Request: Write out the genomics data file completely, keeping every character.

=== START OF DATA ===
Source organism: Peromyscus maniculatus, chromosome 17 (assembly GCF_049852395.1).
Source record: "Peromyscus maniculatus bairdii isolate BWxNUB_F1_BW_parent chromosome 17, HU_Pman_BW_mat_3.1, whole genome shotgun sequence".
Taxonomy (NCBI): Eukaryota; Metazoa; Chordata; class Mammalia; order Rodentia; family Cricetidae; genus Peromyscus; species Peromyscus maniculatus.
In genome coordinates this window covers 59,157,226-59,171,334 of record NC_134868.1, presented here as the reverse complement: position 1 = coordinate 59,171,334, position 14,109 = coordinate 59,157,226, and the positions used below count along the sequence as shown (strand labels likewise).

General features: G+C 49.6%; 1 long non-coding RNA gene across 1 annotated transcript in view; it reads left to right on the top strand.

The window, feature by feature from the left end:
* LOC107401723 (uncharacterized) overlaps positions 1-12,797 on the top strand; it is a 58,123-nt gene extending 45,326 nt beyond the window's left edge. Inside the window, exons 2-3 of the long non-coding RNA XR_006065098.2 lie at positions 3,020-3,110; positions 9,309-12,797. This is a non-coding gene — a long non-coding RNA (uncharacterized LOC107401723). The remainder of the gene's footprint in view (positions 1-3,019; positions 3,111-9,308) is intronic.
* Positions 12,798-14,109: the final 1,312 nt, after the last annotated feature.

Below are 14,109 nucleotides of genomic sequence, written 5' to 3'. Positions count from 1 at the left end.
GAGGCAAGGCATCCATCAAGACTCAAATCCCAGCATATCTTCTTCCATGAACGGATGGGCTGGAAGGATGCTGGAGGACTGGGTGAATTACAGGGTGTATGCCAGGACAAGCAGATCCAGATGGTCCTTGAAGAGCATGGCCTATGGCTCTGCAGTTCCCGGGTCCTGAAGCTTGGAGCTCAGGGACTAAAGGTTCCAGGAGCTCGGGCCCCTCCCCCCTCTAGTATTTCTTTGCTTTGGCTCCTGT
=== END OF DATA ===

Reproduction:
Source organism: Peromyscus maniculatus, chromosome 17 (assembly GCF_049852395.1).
Source record: "Peromyscus maniculatus bairdii isolate BWxNUB_F1_BW_parent chromosome 17, HU_Pman_BW_mat_3.1, whole genome shotgun sequence".
Taxonomy (NCBI): Eukaryota; Metazoa; Chordata; class Mammalia; order Rodentia; family Cricetidae; genus Peromyscus; species Peromyscus maniculatus.
In genome coordinates this window covers 59,157,226-59,171,334 of record NC_134868.1, presented here as the reverse complement: position 1 = coordinate 59,171,334, position 14,109 = coordinate 59,157,226, and the positions used below count along the sequence as shown (strand labels likewise).

General features: G+C 49.6%; 1 long non-coding RNA gene across 1 annotated transcript in view; it reads left to right on the top strand.

The window, feature by feature from the left end:
* LOC107401723 (uncharacterized) overlaps positions 1-12,797 on the top strand; it is a 58,123-nt gene extending 45,326 nt beyond the window's left edge. Inside the window, exons 2-3 of the long non-coding RNA XR_006065098.2 lie at positions 3,020-3,110; positions 9,309-12,797. This is a non-coding gene — a long non-coding RNA (uncharacterized LOC107401723). The remainder of the gene's footprint in view (positions 1-3,019; positions 3,111-9,308) is intronic.
* Positions 12,798-14,109: the final 1,312 nt, after the last annotated feature.

Below are 14,109 nucleotides of genomic sequence, written 5' to 3'. Positions count from 1 at the left end.
GAGGCAAGGCATCCATCAAGACTCAAATCCCAGCATATCTTCTTCCATGAACGGATGGGCTGGAAGGATGCTGGAGGACTGGGTGAATTACAGGGTGTATGCCAGGACAAGCAGATCCAGATGGTCCTTGAAGAGCATGGCCTATGGCTCTGCAGTTCCCGGGTCCTGAAGCTTGGAGCTCAGGGACTAAAGGTTCCAGGAGCTCGGGCCCCTCCCCCCTCTAGTATTTCTTTGCTTTGGCTCCTGT